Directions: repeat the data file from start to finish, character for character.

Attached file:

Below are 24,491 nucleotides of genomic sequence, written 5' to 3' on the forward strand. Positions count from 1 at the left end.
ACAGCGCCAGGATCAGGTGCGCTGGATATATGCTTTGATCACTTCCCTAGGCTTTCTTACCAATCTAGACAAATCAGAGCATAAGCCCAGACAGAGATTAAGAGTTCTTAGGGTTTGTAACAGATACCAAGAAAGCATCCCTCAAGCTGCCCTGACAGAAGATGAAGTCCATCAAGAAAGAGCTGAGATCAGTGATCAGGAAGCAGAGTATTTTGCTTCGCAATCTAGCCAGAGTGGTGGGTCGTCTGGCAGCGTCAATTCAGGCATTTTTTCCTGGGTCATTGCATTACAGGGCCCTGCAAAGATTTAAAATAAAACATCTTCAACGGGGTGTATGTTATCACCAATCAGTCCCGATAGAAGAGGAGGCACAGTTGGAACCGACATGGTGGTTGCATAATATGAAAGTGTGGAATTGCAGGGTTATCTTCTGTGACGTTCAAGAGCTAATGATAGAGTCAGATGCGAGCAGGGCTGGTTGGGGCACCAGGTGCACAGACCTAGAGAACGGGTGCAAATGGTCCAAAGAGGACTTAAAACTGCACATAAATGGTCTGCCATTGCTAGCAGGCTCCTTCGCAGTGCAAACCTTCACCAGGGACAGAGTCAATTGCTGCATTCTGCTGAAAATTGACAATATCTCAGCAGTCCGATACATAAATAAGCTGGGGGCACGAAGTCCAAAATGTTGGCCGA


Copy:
Below are 24,491 nucleotides of genomic sequence, written 5' to 3' on the forward strand. Positions count from 1 at the left end.
ACAGCGCCAGGATCAGGTGCGCTGGATATATGCTTTGATCACTTCCCTAGGCTTTCTTACCAATCTAGACAAATCAGAGCATAAGCCCAGACAGAGATTAAGAGTTCTTAGGGTTTGTAACAGATACCAAGAAAGCATCCCTCAAGCTGCCCTGACAGAAGATGAAGTCCATCAAGAAAGAGCTGAGATCAGTGATCAGGAAGCAGAGTATTTTGCTTCGCAATCTAGCCAGAGTGGTGGGTCGTCTGGCAGCGTCAATTCAGGCATTTTTTCCTGGGTCATTGCATTACAGGGCCCTGCAAAGATTTAAAATAAAACATCTTCAACGGGGTGTATGTTATCACCAATCAGTCCCGATAGAAGAGGAGGCACAGTTGGAACCGACATGGTGGTTGCATAATATGAAAGTGTGGAATTGCAGGGTTATCTTCTGTGACGTTCAAGAGCTAATGATAGAGTCAGATGCGAGCAGGGCTGGTTGGGGCACCAGGTGCACAGACCTAGAGAACGGGTGCAAATGGTCCAAAGAGGACTTAAAACTGCACATAAATGGTCTGCCATTGCTAGCAGGCTCCTTCGCAGTGCAAACCTTCACCAGGGACAGAGTCAATTGCTGCATTCTGCTGAAAATTGACAATATCTCAGCAGTCCGATACATAAATAAGCTGGGGGCACGAAGTCCAAAATGTTGGCCGA